The Rise of the Majority-Asian Suburb
In the last several decades, the myth of the homogenous suburb has eroded. This is especially true for immigrants. In 2000, researchers discovered that 52 percent of immigrants in metropolitan areas were living in suburbs. One facet of this transformation has attracted less scrutiny: over the last quarter century, hundreds of thousands of Asian migrants have arrived in the suburbs.
The best place to witness this rapid transformation is in the suburbs east of central Los Angeles, an area known as the San Gabriel Valley. In 1980, few would have imagined that the region would today be a cluster of majority and near-majority Asian suburbs. Here’s a demographic snapshot of the Valley in 1980:
Only in Monterey Park did Asian households approach even a third of the population. The other Valley suburbs, like South Pasadena (8 percent), Rosemead (7.3 percent), and Alhambra (9.4 percent), remained in the single digits.
By 1990, a far more noticeable transformation had begun, as the following map shows:
Monterey Park became the first suburb to turn majority-Asian, with an Asian household percentage of 53.2 percent. Sociologist Timothy Fong dubbed it "the first suburban Chinatown."
Rosemead jumped from 21.9 percent in 1980 to 29.2 percent. There were similar increases in Alhambra (31.9 percent) and South Pasadena (15.7 percent). Even suburbs with very small Asian populations in 1980 saw huge spikes. Arcadia went from 2.7 percent Asian-headed households to 16.5 percent; San Marino from 5.1 percent to 23.7 percent, and San Gabriel from 6.43 percent to 27.1 percent.
Outside the San Gabriel Valley, in Los Angeles County as a whole, the change was much more gradual. The percentage of Asian households grew from 4.9 percent in 1980 to 9.3 percent in 1990, which made the neighborhoods of the San Gabriel Valley even more demographically remarkable. Many new Asian immigrants who settled there bypassed the conventional suburbanization process of first settling in ethnic enclaves in the urban core and moving outward to the suburban periphery over time. In the San Gabriel Valley, suburbs were the new ethnic enclaves and frequent first destinations.
These trends continued into the new millennium. As the 2000 map shows, the growing number of suburbs where Asian households were a third or more of the population (indicated with the darkest purple) reflected increases in concentration and dispersion of Asian settlement.
One other Valley suburb, Walnut (not pictured), joined Monterey Park and became majority-Asian, with an Asian household percentage of 53.1 percent. Rowland Heights was close, at 49.8 percent. In 1980, they had only been 7 percent and 9.4 percent Asian, respectively. As for Monterey Park, its percentage of Asian households reached 60.7 percent by 2000, twice what it was in 1980.
The rapid Asianization of suburbanization occurred alongside steady Latino migration. In some San Gabriel Valley suburbs, the new Asian arrivals lived alongside Latinos (both multi-generational and immigrants) and whites. In these "tri-ethnic" suburbs, demographic transitions were often marked by some tension. In other suburbs, the neighbors of the new Asian arrivals were mostly white. (More disturbingly, with a few major exceptions like Pasadena, black households typically made up less than 5 percent of households in these suburbs.)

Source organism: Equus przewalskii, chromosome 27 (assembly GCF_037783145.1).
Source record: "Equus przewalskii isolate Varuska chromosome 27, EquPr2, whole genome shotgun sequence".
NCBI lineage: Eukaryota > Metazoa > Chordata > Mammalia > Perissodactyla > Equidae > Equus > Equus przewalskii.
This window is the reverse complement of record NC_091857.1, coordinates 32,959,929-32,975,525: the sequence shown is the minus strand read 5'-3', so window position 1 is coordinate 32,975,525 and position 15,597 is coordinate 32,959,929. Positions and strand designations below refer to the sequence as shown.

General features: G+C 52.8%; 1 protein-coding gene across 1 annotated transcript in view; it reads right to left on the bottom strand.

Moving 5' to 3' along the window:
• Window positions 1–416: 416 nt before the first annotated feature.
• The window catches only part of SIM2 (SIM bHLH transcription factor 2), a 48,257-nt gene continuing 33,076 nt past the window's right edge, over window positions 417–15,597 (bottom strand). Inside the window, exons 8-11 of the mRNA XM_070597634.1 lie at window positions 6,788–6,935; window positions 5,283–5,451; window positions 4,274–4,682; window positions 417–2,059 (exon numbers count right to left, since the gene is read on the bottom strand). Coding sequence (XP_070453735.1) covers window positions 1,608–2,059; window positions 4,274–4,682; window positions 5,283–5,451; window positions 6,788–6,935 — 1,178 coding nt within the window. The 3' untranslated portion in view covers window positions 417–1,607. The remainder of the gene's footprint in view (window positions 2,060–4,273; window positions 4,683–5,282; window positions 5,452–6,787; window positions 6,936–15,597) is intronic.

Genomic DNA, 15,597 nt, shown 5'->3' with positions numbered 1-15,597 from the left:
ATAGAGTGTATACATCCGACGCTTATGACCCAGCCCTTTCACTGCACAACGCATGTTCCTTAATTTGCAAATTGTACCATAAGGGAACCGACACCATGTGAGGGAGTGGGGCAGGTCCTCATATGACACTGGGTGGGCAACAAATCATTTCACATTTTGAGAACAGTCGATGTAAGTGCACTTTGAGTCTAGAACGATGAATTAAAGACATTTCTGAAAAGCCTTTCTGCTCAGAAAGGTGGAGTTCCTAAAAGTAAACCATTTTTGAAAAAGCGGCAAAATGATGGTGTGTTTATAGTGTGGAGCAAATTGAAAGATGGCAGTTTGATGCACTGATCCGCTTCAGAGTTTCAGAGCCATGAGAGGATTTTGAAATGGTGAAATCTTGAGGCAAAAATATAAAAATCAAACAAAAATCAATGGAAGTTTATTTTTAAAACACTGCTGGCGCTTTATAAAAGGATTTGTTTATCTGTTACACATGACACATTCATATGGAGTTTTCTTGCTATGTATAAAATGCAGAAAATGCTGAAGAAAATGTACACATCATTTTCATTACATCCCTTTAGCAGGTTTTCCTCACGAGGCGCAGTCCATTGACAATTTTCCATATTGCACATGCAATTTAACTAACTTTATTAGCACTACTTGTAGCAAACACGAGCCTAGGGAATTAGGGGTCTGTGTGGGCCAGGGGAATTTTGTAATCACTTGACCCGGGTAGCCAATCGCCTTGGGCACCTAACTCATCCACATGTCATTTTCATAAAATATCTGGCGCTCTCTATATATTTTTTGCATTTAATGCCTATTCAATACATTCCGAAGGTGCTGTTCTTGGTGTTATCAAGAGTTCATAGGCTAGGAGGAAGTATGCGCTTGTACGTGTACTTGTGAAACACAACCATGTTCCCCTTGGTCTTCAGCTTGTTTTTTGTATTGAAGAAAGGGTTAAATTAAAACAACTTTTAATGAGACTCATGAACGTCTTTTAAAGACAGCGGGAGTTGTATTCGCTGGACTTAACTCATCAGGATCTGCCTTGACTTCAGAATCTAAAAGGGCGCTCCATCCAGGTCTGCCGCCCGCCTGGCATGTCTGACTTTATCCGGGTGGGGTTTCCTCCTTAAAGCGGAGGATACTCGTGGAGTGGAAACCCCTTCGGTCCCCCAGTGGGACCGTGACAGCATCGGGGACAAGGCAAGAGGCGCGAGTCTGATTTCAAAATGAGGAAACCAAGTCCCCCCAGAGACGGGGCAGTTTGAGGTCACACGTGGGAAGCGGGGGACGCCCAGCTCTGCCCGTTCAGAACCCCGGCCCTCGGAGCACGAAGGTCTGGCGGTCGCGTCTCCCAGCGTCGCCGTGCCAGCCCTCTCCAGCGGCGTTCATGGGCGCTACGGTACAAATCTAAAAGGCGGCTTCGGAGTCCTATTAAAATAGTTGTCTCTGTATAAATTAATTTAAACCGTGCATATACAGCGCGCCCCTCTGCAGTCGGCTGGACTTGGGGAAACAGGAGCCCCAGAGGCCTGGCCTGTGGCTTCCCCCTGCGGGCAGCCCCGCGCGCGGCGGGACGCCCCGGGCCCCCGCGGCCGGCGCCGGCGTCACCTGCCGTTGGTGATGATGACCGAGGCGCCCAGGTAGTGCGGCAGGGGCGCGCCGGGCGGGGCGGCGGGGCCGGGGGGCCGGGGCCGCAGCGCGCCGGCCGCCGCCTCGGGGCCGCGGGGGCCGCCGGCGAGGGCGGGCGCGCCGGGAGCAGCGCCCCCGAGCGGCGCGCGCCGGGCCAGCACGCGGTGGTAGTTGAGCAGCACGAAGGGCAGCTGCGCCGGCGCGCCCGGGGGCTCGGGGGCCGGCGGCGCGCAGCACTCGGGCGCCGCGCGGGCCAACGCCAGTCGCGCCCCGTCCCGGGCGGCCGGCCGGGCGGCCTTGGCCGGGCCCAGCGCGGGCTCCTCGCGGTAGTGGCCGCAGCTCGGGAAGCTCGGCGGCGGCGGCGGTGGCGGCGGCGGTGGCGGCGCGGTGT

Since 2000, more than a half-dozen additional suburbs in the region have become majority-Asian. These maps best capture the emergence of majority-Asians suburbs over the past thirty years, from 1980 to 2010:
If we also look at maps that show Asian household between 40 percent and 50 percent, we see that an additional crop of suburbs are on the brink of becoming majority-Asian:
Likewise, if we examine total population, not just households, we see that even more suburbs can be classified as majority-Asian:
The uniqueness of this pattern of suburbanization cannot be overemphasized. In 2010, of the 29,514 geographic areas across the country defined as “places” by the United States Census Bureau - which typically correspond to recognized cities, towns, suburbs, and other, mostly unincorporated, areas - only 37, or 0.1 percent, were majority-Asian. If one considers places where the percentage of Asian households is 25 percent or higher, still only 183 places—0.6 percent of the total—meet the cutoff. All 183 places are in about a dozen states, most of which contain only a handful of them, and the vast majority are small places with fewer than 10,000 households. California is the enormous exception: the state alone has almost forty places with more than 10,000 households and an Asian household percentage of at least 25 percent. Hawaii, the only other state with multiple places meeting these criteria, has just five.
Put simply, the story we tell here is distinctly Californian, one specific to the San Gabriel Valley in the south and Silicon Valley in the north. Pictured below, the latter region (where NBA star Jeremy Lin grew up) has seen similar processes of mass Asian suburbanization in the last thirty years.
Is this spatial arrangement the exception or the rule for California’s growing Asian population? Maybe both. Within Los Angeles County writ large, 34.8 percent of Asian households are in Census places with Asian household percentages of 25 percent or higher. Just 17.5 percent of Asian households in the County are located in majority-Asian places. Nationally, those figures are even smaller, with 19.6 percent of Asian households in Census places with Asian household percentages of 25 percent or more, and only 5.7 percent in majority-Asian places.
Most Asians don’t live in the kinds of places we have discussed. In this respect, the San Gabriel Valley is simply one facet of the incredible heterogeneity of Asian settlement in the United States. Despite the remarkable growth of Asian populations in the suburban enclaves we describe, many Asians still live in neighborhoods with small or dispersed Asian populations.
At the same time, the historical trends we chronicle are increasing enough to suggest that the Asianization of suburbanization will take place elsewhere. It’s already happening in states like New Jersey, where Asians make up only 8.3 percent of the state’s population but represent a third or more of the population in suburban boroughs like Fort Lee and Palisades Park.
Such areas complicate scholarly arguments that characterize Asians as an upwardly mobile population more likely than other groups to move into more affluent majority-white areas. The notion resurfaced recently in a widely publicized Pew Center report which contrasted the "residential enclaves" and "other Asian communities in cities" of the past with the ostensibly exceptional residential assimilation of Asians in the present. It declared that: